CHART 3 LOWER LEFT
Source: Bloomberg; FHLBNY. Since Fed policy expectation is the primary driving force of the curve at present, we revisit/update this chart of the market’s pricing of the path of the Fed Funds Effective rate. The dynamics cited above led the market to again price larger forthcoming hikes and to pare back pricing of a prospective Fed easing cycle in late-2023. As seen clearly seen in this view of current market pricing vs. that from the July 27th FOMC meeting, the market has notably adjusted expectations upwards in recent weeks. As of this past Friday midday and up significantly from last week, the market priced for a 100% chance of a 75 bps hike for this upcoming week’s FOMC, with ~16% chance of a 100 bps hike. For 2022 cumulatively from now, the market prices ~186 bps of hikes. While the market has pared back the extent and probability of Fed easing in 2023, it nonetheless still prices for it in the latter part of the year; this section of the curve could be the most vulnerable to moves in either direction in response to fresh economic data.
CHART 4 LOWER RIGHT
Source: Bloomberg. For the upcoming FOMC, the market prices for a less than 20% chance of a “shock and awe” hike of 100 bps. But even a 75 bps hike, in historic context over the past few decades, might qualify as one. As seen here (see the steep red vs. green arrow annotations), the Fed has not hiked in such large increments since 1994. A 100 bps hike this week from the Fed might appear overreactive to the CPI data point (a lagging indicator), especially when consumer expectations of future inflation have remained contained, and so it appears more likely that the Fed will try to display steady confidence in its policy path and contain the hike at 75 bps. Another takeaway from this chart is that the path “back down” in rates is notably steep. Granted, some of the downward spikes were in response to crises (Great Financial Crisis and aftermath, pandemic). But it illuminates the reason why the market now prices a possibility of easing, in response to a Fed-induced recessionary threat, in the latter part of 2023.
FHLBNY Advance Rates Observations
- Short-end Advance rates, excepting Overnight, finished notably higher week-over-week. Maturities now cross further into expected upcoming Fed hikes, and the market has boosted the odds of more aggressive near-term hikes. Volatility in short-end markets has perked up again, with a greater chance of dynamic moves day-to-day and intraday, a situation likely to persist while the Fed embraces a hawkish and data-dependent posture regarding rate hikes. As of this past Friday midday and up considerably from the week prior, the market priced for a 100% chance of a 75 bps hike at the forthcoming FOMC, with ~16% chance of 100 bps hike. For 2022 cumulatively from now and notably higher as well from the week prior, the market prices for ~186 bps of hikes.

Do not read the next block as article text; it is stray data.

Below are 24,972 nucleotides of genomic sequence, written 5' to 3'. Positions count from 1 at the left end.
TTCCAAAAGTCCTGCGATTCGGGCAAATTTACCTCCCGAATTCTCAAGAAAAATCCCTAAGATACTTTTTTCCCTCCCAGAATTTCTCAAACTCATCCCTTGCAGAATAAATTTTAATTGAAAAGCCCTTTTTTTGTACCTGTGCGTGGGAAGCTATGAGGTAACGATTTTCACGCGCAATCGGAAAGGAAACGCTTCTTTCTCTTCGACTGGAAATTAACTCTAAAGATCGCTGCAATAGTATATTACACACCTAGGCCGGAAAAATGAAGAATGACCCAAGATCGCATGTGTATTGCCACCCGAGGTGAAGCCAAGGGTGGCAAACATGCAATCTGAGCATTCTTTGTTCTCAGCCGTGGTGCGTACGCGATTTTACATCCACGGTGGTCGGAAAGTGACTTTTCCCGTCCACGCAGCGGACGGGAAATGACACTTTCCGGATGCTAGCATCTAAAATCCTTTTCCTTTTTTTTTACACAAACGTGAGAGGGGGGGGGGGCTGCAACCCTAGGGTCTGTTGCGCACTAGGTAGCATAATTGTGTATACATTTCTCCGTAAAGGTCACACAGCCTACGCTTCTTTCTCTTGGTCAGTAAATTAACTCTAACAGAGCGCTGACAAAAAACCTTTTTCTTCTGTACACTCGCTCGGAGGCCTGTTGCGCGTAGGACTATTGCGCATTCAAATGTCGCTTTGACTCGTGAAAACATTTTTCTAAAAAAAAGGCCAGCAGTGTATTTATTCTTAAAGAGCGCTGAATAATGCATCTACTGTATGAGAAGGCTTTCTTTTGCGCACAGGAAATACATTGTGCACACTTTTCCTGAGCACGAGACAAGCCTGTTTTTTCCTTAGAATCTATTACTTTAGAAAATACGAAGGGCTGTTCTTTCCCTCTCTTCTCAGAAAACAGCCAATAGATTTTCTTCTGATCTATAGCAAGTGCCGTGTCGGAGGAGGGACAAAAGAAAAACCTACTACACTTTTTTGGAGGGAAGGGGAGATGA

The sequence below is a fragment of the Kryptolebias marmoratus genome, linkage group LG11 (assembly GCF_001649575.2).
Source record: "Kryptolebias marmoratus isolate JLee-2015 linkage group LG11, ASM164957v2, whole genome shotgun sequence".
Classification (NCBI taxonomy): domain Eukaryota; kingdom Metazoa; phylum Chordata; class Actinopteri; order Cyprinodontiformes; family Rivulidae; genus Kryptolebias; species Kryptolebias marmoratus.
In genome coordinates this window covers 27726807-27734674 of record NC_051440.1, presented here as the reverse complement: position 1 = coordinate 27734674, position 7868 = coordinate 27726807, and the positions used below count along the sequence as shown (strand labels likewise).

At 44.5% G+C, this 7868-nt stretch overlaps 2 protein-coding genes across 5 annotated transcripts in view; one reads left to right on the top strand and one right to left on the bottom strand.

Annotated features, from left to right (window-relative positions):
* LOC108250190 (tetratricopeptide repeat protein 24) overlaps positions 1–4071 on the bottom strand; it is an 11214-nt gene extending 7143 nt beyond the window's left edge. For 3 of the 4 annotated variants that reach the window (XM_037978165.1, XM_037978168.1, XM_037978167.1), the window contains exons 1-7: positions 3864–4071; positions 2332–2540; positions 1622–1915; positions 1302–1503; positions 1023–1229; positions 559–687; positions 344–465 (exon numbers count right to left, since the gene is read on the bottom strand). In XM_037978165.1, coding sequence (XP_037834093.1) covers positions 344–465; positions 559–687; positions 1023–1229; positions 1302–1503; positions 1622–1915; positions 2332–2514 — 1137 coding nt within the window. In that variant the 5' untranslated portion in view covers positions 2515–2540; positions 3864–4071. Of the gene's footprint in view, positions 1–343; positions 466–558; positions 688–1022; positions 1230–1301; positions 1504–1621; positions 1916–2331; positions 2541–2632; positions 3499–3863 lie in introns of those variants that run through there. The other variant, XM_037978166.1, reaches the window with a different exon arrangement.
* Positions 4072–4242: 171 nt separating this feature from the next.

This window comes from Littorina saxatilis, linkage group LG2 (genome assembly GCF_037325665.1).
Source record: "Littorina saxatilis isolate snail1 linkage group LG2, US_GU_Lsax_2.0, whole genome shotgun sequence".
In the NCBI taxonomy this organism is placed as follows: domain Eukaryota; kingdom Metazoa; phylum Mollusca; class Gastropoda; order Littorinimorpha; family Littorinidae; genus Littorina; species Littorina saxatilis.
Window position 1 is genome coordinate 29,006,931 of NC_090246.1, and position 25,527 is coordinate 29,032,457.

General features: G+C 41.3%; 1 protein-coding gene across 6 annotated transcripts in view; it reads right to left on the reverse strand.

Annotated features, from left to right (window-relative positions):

- Given the Fed’s tightening and data-dependent posture, rates will remain highly responsive to economic data and especially the upcoming FOMC result.
- The longer-term curve finished higher and flatter from the week prior, generally mirroring the move in UST and swaps markets. Whereas 1 and 2-year were ~42 and 32 bps higher, respectively, 5-year was ~19 bps and 10-year ~13 bps higher. Kindly refer to the previous section for relevant market color.
- The advance curve is extremely flat overall and inverted at various points, thereby offering opportunities to extend in advance duration for minimal or lower coupon cost.
On the UST term supply front, this upcoming week serves a 20-year nominal and a 10-year TIPS auction. Market focus will be keenly trained on the FOMC meeting. Please call the Member Service Desk for information on market dynamics, rate levels, or products.
Product Alert: FHLBNY is pleased to announce enhancements to our Advance Rebate Program, which provides members an opportunity to receive a cash rebate when prepaying an eligible advance and rebooking a new advance within a 30-day period. Rebate-eligible advances now must have a minimum of 6-months (reduced from 1-year) remaining. Moreover, the potential cash rebate has been increased. This program can be suitable for those wishing to extend their liability duration and/or potentially improve net interest margin.
Forward Start Advance (FSA): For members with upcoming borrowing or refunding plans, consider the FSA as a method to opportunistically “lock in” rates before advance settlement date. Please call the Member Service Desk at (212) 441-6600 for more information.
The Symmetrical Prepayment Advance Feature
With rates at or near multi-year lows, it is a compelling juncture to use the SPA feature on term advances. This feature allows member to capture, at prepayment, changes in the Fair Value of the advance which are favorable to the member. Contact us to discuss.